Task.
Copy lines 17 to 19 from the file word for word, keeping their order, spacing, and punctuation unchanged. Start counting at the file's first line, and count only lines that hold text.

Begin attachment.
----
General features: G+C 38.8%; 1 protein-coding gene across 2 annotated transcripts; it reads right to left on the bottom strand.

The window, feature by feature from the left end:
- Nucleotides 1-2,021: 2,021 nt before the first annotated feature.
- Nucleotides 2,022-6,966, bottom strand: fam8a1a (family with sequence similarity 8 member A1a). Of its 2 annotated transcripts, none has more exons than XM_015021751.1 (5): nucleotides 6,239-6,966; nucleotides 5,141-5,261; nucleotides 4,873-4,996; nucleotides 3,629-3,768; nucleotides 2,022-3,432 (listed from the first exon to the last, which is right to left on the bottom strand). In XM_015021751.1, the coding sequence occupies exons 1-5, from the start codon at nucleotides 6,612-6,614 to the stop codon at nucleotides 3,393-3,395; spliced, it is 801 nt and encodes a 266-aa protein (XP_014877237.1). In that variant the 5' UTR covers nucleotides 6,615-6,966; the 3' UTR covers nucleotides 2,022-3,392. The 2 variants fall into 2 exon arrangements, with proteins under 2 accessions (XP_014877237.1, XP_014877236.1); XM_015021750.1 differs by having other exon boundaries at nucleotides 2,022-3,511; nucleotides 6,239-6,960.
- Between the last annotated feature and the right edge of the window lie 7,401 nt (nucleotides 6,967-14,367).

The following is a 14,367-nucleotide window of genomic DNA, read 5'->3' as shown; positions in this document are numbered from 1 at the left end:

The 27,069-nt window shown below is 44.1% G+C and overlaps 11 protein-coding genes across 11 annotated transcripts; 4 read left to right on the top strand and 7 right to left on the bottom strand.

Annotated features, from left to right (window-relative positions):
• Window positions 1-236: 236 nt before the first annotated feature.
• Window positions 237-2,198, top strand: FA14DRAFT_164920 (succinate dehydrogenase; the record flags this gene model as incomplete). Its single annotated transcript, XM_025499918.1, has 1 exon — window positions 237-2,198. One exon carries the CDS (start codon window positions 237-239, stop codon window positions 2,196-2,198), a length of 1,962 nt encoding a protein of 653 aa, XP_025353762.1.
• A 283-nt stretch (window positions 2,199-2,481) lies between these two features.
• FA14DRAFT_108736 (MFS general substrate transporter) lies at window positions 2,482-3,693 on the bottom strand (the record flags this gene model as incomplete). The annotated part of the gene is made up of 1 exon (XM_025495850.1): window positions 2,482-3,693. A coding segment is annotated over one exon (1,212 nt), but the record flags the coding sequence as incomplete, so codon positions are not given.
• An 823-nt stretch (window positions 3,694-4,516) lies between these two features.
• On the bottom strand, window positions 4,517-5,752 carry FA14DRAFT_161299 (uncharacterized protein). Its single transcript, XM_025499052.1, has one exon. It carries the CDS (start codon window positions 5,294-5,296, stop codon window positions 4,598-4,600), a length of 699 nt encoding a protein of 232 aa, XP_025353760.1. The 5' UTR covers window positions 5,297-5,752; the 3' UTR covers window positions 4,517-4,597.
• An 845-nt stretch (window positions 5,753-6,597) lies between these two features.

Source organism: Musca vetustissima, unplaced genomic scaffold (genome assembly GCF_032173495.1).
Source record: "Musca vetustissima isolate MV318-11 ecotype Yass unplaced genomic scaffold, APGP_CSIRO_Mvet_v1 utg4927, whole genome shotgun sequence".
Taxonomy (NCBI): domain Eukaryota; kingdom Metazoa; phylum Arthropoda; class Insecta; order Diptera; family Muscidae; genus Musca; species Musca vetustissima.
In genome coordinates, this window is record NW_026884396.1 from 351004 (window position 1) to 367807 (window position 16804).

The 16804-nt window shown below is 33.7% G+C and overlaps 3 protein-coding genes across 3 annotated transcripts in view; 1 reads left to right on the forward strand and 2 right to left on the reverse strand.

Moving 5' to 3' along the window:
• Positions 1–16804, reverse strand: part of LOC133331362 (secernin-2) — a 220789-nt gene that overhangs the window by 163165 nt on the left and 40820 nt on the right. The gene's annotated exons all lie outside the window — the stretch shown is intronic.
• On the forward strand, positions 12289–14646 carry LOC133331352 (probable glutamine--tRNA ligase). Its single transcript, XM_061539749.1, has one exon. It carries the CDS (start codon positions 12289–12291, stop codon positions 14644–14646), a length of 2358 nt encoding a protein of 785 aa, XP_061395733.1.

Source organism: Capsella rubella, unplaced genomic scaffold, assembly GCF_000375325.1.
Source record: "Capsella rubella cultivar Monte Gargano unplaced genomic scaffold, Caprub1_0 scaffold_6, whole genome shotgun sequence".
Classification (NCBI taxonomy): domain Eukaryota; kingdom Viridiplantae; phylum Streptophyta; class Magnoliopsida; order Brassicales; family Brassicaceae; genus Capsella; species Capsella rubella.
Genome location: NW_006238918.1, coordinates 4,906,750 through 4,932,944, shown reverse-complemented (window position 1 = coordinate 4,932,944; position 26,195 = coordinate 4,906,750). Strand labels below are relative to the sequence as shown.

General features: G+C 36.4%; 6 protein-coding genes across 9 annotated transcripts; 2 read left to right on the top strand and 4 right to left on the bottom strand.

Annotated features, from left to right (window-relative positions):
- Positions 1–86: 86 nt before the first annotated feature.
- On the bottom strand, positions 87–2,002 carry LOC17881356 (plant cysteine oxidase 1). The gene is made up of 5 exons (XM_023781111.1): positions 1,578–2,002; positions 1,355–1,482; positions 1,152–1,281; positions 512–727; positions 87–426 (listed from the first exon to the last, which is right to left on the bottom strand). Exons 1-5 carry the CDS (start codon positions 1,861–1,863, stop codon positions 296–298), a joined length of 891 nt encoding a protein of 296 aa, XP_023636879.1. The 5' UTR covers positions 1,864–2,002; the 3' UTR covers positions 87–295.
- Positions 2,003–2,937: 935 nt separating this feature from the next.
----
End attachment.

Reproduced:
Source record: "Musca vetustissima isolate MV318-11 ecotype Yass unplaced genomic scaffold, APGP_CSIRO_Mvet_v1 utg4927, whole genome shotgun sequence".
Taxonomy (NCBI): domain Eukaryota; kingdom Metazoa; phylum Arthropoda; class Insecta; order Diptera; family Muscidae; genus Musca; species Musca vetustissima.
In genome coordinates, this window is record NW_026884396.1 from 351004 (window position 1) to 367807 (window position 16804).